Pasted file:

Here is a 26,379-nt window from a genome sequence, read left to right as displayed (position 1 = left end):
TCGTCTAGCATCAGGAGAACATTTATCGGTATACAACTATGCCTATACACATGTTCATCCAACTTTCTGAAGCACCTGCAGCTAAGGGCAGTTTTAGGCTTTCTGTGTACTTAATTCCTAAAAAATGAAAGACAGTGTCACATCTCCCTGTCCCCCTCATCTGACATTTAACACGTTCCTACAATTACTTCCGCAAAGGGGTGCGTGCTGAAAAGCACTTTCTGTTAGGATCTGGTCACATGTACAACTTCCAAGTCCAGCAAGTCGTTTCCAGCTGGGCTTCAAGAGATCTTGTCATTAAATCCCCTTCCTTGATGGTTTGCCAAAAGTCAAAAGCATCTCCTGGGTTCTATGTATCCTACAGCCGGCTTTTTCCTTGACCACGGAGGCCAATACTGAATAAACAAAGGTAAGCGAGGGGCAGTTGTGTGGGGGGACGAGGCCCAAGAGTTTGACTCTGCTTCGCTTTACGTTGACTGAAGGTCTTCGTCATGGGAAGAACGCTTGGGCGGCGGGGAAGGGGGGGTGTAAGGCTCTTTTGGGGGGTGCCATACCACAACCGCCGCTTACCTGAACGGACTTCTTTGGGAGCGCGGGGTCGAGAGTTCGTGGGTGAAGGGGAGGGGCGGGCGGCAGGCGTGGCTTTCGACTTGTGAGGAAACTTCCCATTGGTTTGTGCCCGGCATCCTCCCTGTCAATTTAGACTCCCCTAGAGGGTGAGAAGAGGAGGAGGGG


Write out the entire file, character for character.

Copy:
Here is a 26,379-nt window from a genome sequence, read left to right as displayed (position 1 = left end):
TCGTCTAGCATCAGGAGAACATTTATCGGTATACAACTATGCCTATACACATGTTCATCCAACTTTCTGAAGCACCTGCAGCTAAGGGCAGTTTTAGGCTTTCTGTGTACTTAATTCCTAAAAAATGAAAGACAGTGTCACATCTCCCTGTCCCCCTCATCTGACATTTAACACGTTCCTACAATTACTTCCGCAAAGGGGTGCGTGCTGAAAAGCACTTTCTGTTAGGATCTGGTCACATGTACAACTTCCAAGTCCAGCAAGTCGTTTCCAGCTGGGCTTCAAGAGATCTTGTCATTAAATCCCCTTCCTTGATGGTTTGCCAAAAGTCAAAAGCATCTCCTGGGTTCTATGTATCCTACAGCCGGCTTTTTCCTTGACCACGGAGGCCAATACTGAATAAACAAAGGTAAGCGAGGGGCAGTTGTGTGGGGGGACGAGGCCCAAGAGTTTGACTCTGCTTCGCTTTACGTTGACTGAAGGTCTTCGTCATGGGAAGAACGCTTGGGCGGCGGGGAAGGGGGGGTGTAAGGCTCTTTTGGGGGGTGCCATACCACAACCGCCGCTTACCTGAACGGACTTCTTTGGGAGCGCGGGGTCGAGAGTTCGTGGGTGAAGGGGAGGGGCGGGCGGCAGGCGTGGCTTTCGACTTGTGAGGAAACTTCCCATTGGTTTGTGCCCGGCATCCTCCCTGTCAATTTAGACTCCCCTAGAGGGTGAGAAGAGGAGGAGGGG